EP-A-691124 (Sara Lee) describes oral care products comprising a copolymer of N-vinylpyrrolidone and acrylic acid, said to result in enhanced enamel fluoride uptake in the tooth enamel. On page 11 the relative enamel fluoride uptake efficacy of various formulations containing different thickening agents is described, which thickening agents include carboxymethylcellulose, a combination of xanthan gum and a carbopol, a combination of xanthan gum and a copolymer of N-vinylpyrrolidone and acrylic acid and a combination of xanthan gum and a copolymer of a methylvinyl ether and maleic acid or anhydride.
 French Patent No. 2755010 (Sara Lee) describes an oral care product containing fluoride comprising a combination of xanthan gum and a carboxylated vinyl polymer which combination is stated to enhance the efficacy of the fluoride in combating dental decay.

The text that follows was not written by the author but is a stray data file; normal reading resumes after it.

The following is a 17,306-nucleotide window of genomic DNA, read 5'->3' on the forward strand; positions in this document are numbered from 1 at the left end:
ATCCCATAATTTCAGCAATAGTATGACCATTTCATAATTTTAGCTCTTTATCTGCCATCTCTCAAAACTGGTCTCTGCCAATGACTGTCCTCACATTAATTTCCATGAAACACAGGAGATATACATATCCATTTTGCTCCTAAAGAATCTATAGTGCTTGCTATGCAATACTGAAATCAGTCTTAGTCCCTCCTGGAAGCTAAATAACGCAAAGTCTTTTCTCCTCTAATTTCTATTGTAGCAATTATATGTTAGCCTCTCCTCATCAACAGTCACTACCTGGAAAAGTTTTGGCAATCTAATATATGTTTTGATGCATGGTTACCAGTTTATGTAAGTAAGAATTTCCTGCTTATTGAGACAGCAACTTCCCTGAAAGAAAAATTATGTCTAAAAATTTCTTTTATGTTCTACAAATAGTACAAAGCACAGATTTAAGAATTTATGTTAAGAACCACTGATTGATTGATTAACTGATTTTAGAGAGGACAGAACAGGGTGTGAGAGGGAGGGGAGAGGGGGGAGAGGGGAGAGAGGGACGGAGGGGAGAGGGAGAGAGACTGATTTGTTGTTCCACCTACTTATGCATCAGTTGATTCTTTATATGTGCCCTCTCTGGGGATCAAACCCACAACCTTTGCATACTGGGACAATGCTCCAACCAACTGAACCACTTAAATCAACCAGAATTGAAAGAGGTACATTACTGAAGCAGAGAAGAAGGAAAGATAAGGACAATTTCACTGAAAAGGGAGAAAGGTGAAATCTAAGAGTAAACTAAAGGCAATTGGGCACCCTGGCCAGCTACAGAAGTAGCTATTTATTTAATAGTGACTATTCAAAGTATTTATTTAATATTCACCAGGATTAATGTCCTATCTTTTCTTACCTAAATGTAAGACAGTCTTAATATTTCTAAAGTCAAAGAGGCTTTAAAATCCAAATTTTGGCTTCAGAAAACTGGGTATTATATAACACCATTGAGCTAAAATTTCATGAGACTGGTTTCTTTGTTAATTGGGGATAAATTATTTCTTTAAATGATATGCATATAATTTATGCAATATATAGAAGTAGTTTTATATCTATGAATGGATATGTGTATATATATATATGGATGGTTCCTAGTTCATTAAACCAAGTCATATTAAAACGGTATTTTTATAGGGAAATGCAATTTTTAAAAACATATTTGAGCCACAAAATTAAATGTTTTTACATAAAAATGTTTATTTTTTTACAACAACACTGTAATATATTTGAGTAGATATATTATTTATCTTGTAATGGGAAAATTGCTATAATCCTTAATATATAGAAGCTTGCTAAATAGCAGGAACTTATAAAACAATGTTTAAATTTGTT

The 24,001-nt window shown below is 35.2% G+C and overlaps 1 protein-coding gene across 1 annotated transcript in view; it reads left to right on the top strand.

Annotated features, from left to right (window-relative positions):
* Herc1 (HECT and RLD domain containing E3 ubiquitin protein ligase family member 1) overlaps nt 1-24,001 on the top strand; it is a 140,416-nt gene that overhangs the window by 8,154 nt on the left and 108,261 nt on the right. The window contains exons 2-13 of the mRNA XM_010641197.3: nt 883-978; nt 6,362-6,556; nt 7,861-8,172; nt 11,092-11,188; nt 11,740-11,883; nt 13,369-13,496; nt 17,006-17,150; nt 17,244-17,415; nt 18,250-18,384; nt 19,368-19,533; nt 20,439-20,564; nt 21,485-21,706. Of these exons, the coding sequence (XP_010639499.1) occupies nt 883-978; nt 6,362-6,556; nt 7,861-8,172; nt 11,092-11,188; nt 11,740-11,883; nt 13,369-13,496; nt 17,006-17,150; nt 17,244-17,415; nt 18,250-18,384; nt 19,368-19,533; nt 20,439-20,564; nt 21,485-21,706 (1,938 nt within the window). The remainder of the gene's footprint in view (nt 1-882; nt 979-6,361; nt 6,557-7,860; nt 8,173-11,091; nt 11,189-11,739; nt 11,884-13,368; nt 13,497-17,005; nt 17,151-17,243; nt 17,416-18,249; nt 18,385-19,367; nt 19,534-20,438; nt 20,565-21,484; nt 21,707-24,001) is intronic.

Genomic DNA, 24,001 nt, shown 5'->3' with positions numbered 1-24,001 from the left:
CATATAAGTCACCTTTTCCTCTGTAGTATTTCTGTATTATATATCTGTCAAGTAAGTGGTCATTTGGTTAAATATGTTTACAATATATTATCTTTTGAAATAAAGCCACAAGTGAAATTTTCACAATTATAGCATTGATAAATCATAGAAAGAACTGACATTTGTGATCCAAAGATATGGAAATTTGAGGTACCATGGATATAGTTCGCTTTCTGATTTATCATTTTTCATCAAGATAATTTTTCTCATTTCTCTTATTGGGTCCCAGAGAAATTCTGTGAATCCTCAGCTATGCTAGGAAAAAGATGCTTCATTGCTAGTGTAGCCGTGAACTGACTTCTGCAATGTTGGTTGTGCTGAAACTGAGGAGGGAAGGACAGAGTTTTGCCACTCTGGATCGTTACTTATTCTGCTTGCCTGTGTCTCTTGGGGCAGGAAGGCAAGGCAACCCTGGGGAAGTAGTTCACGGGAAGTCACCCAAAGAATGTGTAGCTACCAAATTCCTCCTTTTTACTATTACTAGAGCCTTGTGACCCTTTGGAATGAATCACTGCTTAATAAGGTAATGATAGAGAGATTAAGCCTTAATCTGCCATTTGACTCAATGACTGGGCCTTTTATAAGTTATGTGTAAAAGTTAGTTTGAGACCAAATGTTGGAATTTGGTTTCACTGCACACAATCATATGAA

SUMMARY OF THE INVENTION
 In a first aspect the present invention provides an oral care composition for combating dental erosion and/or tooth wear comprising a source of fluoride ions and a triple polymer system consisting of xanthan gum, carboxymethyl cellulose and copovidone.
 The triple polymer system helps retain fluoride at the tooth surface thereby increasing the remineralisation of teeth and increasing the acid resistance of teeth, so providing a better surface protection against the effects of dental erosion than fluoride alone.
 Accordingly, the compositions of the present invention are useful for enhancing the effectiveness of fluoride ions in combating dental erosion and/or tooth wear. Such compositions can both help protect and re-harden enamel from the effects of dietary acids.
 Such compositions are also of use in combating dental caries.
DETAILED DESCRIPTION OF THE INVENTION
 The xanthan gum may be present in an amount of 0.001 to 1.0% by weight of the total composition, for example from 0.005 to 0.5% or from 0.005 to 0.1% by weight of the total composition.